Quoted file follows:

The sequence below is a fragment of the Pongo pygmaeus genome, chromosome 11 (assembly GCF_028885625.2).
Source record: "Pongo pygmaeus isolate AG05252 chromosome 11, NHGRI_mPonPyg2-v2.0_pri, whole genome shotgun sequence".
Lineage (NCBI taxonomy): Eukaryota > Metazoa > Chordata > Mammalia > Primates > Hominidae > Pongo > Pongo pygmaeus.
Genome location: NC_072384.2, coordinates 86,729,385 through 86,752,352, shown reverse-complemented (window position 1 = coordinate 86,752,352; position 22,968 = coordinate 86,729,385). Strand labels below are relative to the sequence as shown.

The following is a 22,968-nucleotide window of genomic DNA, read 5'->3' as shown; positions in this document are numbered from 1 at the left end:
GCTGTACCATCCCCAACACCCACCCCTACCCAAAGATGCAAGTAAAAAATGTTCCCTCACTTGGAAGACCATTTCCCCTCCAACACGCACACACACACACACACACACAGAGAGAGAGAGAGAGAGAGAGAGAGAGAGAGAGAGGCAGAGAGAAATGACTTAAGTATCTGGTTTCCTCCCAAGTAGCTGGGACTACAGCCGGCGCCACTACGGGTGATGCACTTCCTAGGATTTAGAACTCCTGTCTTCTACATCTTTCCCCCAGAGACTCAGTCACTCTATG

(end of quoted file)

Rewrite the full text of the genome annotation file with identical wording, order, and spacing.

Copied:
The sequence below is a fragment of the Pongo pygmaeus genome, chromosome 11 (assembly GCF_028885625.2).
Source record: "Pongo pygmaeus isolate AG05252 chromosome 11, NHGRI_mPonPyg2-v2.0_pri, whole genome shotgun sequence".
Lineage (NCBI taxonomy): Eukaryota > Metazoa > Chordata > Mammalia > Primates > Hominidae > Pongo > Pongo pygmaeus.
Genome location: NC_072384.2, coordinates 86,729,385 through 86,752,352, shown reverse-complemented (window position 1 = coordinate 86,752,352; position 22,968 = coordinate 86,729,385). Strand labels below are relative to the sequence as shown.

The following is a 22,968-nucleotide window of genomic DNA, read 5'->3' as shown; positions in this document are numbered from 1 at the left end:
GCTGTACCATCCCCAACACCCACCCCTACCCAAAGATGCAAGTAAAAAATGTTCCCTCACTTGGAAGACCATTTCCCCTCCAACACGCACACACACACACACACACACAGAGAGAGAGAGAGAGAGAGAGAGAGAGAGAGAGAGGCAGAGAGAAATGACTTAAGTATCTGGTTTCCTCCCAAGTAGCTGGGACTACAGCCGGCGCCACTACGGGTGATGCACTTCCTAGGATTTAGAACTCCTGTCTTCTACATCTTTCCCCCAGAGACTCAGTCACTCTATG